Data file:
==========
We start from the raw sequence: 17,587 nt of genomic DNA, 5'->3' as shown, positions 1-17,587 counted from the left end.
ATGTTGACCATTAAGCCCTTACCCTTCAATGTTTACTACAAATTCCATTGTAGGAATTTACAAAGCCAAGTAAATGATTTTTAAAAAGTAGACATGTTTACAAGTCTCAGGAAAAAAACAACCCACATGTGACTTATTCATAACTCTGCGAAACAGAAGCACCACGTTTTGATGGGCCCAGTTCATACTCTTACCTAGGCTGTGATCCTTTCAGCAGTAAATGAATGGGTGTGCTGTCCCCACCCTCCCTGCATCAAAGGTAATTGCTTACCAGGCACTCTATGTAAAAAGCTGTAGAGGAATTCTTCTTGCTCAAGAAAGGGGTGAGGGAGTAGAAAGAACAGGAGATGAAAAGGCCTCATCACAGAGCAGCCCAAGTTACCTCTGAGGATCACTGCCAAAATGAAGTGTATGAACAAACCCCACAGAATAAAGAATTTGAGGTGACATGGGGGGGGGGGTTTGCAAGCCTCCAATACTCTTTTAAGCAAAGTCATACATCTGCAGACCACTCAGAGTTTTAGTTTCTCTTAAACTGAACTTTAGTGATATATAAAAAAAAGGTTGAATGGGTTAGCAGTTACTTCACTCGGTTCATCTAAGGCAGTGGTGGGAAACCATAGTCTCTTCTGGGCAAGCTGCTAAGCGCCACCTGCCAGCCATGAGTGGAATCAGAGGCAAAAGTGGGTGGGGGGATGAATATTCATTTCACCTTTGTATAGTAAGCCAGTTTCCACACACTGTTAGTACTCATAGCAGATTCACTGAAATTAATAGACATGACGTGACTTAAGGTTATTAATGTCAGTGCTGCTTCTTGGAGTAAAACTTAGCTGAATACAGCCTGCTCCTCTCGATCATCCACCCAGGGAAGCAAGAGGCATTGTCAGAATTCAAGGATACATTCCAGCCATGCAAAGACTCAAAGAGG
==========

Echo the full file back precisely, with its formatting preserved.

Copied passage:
We start from the raw sequence: 17,587 nt of genomic DNA, 5'->3' as shown, positions 1-17,587 counted from the left end.
ATGTTGACCATTAAGCCCTTACCCTTCAATGTTTACTACAAATTCCATTGTAGGAATTTACAAAGCCAAGTAAATGATTTTTAAAAAGTAGACATGTTTACAAGTCTCAGGAAAAAAACAACCCACATGTGACTTATTCATAACTCTGCGAAACAGAAGCACCACGTTTTGATGGGCCCAGTTCATACTCTTACCTAGGCTGTGATCCTTTCAGCAGTAAATGAATGGGTGTGCTGTCCCCACCCTCCCTGCATCAAAGGTAATTGCTTACCAGGCACTCTATGTAAAAAGCTGTAGAGGAATTCTTCTTGCTCAAGAAAGGGGTGAGGGAGTAGAAAGAACAGGAGATGAAAAGGCCTCATCACAGAGCAGCCCAAGTTACCTCTGAGGATCACTGCCAAAATGAAGTGTATGAACAAACCCCACAGAATAAAGAATTTGAGGTGACATGGGGGGGGGGGTTTGCAAGCCTCCAATACTCTTTTAAGCAAAGTCATACATCTGCAGACCACTCAGAGTTTTAGTTTCTCTTAAACTGAACTTTAGTGATATATAAAAAAAAGGTTGAATGGGTTAGCAGTTACTTCACTCGGTTCATCTAAGGCAGTGGTGGGAAACCATAGTCTCTTCTGGGCAAGCTGCTAAGCGCCACCTGCCAGCCATGAGTGGAATCAGAGGCAAAAGTGGGTGGGGGGATGAATATTCATTTCACCTTTGTATAGTAAGCCAGTTTCCACACACTGTTAGTACTCATAGCAGATTCACTGAAATTAATAGACATGACGTGACTTAAGGTTATTAATGTCAGTGCTGCTTCTTGGAGTAAAACTTAGCTGAATACAGCCTGCTCCTCTCGATCATCCACCCAGGGAAGCAAGAGGCATTGTCAGAATTCAAGGATACATTCCAGCCATGCAAAGACTCAAAGAGG